Your sexual health
Published: Wednesday, November 7, 2012
Updated: Thursday, November 8, 2012 17:11
As female college students, we have reached that age where we are more likely to meet new people and involve ourselves in relationships with others.
Whether you choose to be in a monogamous relationship or to casually date around, it is important as a girl to maintain and take care of your sexual health. This means being informed and knowledgeable of the implications of unsafe sex, keeping your mind healthy, and understanding oneself.
According to the Center for Disease Control and Prevention website on sexual health (http://www.cdc.gov/sexualhealth/), “Sexual health is a state of physical, emotional, mental and social well-being in relation to sexuality… Sexual health requires a positive and respectful approach to sexuality and sexual relationships, as well as the possibility of having pleasurable and safe sexual experiences, free of coercion, discrimination and violence.”
Being a female in college, I think is important to be informed about all the methods of birth control that are available to us.
According to the CDC’s “STD Rates by Age”, “Young people (15 to 24) have four times the reported Chlamydia rate of the total population (10-65+).”
It may sound easy enough to “wrap it before you tap it,” but to many, this is a difficult and unwanted task, while some choose to not use condoms for personal reasons. But either way it is always important to use at least one method of birth control even if you feel that you are in a healthy monogamous relationship.
According to the Advocates for Youth website (http://advocatesofyouth.org), “Condoms are highly effective against the most dangerous of sexually transmitted infections- HIV, the virus that causes Aids. They are also effective against unintended pregnancy as well as against gonorrhea, Chlamydia, and trichomoniasis.”
Other methods of birth control a girl can use are birth control pills, female condoms, the ring, the shot, cervical cap, and many others if you really don’t prefer to use condoms.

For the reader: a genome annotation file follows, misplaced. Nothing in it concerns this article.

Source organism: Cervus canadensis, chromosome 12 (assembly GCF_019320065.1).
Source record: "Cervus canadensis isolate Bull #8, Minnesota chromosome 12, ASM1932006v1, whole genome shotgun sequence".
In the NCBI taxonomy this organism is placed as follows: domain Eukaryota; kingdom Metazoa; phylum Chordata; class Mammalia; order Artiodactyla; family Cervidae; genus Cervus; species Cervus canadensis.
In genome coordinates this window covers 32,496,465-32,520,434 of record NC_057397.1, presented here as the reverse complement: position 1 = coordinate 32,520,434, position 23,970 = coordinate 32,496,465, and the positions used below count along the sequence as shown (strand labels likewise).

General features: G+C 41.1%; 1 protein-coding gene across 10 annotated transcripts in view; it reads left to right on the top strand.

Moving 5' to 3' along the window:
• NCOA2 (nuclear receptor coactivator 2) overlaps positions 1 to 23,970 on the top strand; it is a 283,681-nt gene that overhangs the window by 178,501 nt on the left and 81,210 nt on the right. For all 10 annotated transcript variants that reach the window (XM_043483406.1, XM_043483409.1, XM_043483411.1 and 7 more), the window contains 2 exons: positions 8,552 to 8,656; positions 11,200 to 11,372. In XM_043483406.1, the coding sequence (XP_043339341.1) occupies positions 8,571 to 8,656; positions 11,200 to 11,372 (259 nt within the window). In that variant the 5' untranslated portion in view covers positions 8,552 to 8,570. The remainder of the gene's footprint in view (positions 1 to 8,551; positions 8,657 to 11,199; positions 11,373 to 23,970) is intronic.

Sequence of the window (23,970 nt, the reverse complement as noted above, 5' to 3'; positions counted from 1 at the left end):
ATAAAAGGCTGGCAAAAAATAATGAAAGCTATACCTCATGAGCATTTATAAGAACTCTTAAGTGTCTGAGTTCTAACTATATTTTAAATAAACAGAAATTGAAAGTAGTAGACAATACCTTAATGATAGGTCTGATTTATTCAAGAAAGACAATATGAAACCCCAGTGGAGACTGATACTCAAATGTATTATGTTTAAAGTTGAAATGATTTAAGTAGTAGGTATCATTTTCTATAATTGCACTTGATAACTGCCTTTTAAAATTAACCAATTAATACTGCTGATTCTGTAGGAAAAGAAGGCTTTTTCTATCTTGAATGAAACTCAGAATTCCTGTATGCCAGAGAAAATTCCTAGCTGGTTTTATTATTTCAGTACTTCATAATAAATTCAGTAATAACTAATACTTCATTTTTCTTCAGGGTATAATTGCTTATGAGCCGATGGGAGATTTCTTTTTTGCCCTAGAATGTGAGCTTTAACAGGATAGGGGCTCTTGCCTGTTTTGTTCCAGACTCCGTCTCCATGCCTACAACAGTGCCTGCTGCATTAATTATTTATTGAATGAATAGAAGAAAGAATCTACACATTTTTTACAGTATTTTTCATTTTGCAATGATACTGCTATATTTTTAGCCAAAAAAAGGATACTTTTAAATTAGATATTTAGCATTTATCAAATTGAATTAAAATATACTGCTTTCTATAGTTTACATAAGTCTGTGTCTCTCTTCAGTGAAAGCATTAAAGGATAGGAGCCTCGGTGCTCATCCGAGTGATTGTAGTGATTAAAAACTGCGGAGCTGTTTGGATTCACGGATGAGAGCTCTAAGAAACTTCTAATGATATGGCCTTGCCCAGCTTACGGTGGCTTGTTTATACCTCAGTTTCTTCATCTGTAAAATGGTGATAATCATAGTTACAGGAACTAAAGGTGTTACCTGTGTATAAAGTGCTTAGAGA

We have many choices and alternatives as a woman in order to avoid unwanted pregnancies and sexually transmitted diseases; so being sexually healthy should not be a burden.
Keeping physically healthy when it comes to being sexually active is not the only concern when dealing with sexual health. According to the CDC, keeping your mental state of mind and social well being healthy is just as important.
Like with anything you do, having a positive outlook is always best. The same goes with relationships and sex. This means having healthy relationships, but at the same time recognizing if you are involved in an unhealthy one.
According to the Planned Parenthood website (http://www.plannedparenthood.org), “one in four women reports physical, emotional, or sexual violence from a partner some time in her lifetime.”
In my opinion, it is never okay for your partner to abuse you in an argument, whether it is physically or emotionally. It is key that your relationship makes you happy in order to be sexually healthy and just mentally healthy in general.
Being sexually healthy also means understanding yourself and your body.
Everyone has his or her own sexual orientation- gay, straight, or bisexual. Knowing your sexuality and being accepting of it is an important part of your emotional and mental health. If you are not true to who you are, then how can you ever be happy with yourself?
Choosing to be knowledgeable in your sexual health and maintaining your sexual health is a lifestyle that will lead to only positive effects for your overall self and your overall health.
For more information on sexual health and birth control you can visit your local Planned Parenthood as well as visit the Student Health Center at your college.
Saddleback College Health Center: